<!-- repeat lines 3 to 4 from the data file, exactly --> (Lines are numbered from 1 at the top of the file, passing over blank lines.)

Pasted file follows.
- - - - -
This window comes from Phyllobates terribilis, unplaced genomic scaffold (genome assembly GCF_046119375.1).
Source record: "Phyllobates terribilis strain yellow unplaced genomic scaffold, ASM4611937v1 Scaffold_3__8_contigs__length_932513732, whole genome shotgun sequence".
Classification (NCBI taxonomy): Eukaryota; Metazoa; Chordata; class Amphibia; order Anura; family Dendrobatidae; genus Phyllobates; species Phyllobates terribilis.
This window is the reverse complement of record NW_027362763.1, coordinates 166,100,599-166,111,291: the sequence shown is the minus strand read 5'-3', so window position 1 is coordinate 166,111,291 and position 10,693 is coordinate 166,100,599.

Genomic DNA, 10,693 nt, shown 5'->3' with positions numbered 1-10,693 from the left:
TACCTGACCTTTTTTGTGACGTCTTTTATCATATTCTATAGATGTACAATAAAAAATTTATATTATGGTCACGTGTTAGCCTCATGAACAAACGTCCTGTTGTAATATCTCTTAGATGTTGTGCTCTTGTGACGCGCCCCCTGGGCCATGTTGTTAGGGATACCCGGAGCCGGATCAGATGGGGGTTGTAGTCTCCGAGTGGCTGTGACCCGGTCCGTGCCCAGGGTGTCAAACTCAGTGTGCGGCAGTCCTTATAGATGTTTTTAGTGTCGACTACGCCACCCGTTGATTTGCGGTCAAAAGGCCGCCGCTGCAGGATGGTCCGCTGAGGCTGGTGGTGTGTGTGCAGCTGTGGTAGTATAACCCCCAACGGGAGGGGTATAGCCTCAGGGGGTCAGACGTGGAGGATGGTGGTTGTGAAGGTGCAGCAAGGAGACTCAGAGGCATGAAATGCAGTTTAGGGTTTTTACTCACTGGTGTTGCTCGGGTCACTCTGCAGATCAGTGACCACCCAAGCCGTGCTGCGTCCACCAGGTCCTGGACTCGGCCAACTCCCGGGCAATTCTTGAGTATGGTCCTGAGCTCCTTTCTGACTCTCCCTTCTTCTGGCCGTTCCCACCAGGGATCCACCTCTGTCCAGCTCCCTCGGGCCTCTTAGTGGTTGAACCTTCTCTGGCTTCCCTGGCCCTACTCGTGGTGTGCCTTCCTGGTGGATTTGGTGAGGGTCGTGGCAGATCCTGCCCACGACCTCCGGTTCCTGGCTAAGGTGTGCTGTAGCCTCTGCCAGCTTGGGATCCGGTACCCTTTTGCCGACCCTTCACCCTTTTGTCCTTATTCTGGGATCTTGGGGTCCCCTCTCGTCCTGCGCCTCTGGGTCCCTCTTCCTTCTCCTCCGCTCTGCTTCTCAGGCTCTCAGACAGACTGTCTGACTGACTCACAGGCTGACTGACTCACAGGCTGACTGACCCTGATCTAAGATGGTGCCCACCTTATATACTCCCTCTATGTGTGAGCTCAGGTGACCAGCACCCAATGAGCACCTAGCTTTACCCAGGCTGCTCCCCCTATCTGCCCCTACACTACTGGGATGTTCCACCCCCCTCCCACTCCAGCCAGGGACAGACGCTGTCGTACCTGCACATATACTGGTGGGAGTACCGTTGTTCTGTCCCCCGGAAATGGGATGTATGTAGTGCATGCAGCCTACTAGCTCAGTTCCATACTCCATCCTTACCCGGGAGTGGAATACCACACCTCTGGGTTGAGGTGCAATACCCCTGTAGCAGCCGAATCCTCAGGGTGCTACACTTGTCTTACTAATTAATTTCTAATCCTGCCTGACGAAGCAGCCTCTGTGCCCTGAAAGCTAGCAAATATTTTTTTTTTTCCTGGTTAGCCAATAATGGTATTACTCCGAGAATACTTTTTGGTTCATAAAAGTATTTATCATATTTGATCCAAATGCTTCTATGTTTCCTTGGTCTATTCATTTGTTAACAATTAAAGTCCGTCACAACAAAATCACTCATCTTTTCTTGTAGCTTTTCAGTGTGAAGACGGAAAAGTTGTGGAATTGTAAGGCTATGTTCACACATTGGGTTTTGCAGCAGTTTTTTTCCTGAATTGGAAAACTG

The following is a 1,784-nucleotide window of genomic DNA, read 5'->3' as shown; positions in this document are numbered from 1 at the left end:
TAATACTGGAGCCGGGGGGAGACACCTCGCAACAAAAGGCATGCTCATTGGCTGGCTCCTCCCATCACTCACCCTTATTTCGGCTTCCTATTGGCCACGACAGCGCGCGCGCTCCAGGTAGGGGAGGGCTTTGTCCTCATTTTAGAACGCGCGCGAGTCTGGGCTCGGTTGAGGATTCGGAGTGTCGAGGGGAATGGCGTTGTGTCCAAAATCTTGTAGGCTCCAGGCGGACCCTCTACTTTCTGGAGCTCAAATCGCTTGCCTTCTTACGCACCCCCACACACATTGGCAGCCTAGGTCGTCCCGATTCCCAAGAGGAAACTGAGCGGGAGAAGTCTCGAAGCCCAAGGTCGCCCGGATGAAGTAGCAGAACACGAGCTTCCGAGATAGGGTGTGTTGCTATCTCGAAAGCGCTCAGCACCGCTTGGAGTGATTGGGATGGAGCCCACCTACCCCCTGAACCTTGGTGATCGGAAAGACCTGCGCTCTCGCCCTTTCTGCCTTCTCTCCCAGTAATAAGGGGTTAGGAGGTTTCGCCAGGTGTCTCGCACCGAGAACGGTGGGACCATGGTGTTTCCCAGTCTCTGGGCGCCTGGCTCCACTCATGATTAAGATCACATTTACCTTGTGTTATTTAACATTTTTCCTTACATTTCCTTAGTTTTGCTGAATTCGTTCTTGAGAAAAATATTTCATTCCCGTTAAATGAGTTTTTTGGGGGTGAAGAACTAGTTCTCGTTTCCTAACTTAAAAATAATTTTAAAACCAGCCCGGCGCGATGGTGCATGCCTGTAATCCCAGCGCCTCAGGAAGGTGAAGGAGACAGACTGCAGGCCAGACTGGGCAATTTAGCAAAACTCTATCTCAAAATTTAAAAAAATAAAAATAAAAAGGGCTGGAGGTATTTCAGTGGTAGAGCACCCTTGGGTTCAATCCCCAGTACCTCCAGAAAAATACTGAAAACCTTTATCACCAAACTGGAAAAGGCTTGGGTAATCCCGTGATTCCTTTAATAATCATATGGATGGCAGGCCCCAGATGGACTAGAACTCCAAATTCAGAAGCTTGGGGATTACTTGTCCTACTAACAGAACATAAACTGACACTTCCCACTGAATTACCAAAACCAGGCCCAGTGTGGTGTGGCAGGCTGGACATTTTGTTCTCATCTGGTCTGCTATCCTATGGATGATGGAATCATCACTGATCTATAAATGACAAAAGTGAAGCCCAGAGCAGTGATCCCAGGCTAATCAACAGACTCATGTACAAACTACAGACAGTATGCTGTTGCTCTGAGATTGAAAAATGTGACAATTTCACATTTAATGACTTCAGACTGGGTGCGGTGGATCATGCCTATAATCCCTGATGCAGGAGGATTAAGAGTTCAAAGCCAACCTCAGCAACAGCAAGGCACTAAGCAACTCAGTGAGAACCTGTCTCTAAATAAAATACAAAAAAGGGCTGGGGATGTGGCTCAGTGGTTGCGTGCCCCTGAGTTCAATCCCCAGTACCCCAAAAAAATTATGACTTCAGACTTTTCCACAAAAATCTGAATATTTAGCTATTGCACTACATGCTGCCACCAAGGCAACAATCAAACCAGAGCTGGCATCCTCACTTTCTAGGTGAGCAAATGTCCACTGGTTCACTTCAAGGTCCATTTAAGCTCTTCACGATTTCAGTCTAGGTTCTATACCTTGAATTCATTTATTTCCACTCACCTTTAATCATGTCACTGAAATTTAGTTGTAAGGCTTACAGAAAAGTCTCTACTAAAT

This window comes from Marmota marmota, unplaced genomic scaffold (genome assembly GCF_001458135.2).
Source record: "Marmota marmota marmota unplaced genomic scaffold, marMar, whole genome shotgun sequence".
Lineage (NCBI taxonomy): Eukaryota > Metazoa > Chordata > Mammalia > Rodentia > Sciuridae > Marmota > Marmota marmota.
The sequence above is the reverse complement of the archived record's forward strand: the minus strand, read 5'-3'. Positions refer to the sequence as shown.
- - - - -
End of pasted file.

Classification (NCBI taxonomy): Eukaryota; Metazoa; Chordata; class Amphibia; order Anura; family Dendrobatidae; genus Phyllobates; species Phyllobates terribilis.
This window is the reverse complement of record NW_027362763.1, coordinates 166,100,599-166,111,291: the sequence shown is the minus strand read 5'-3', so window position 1 is coordinate 166,111,291 and position 10,693 is coordinate 166,100,599.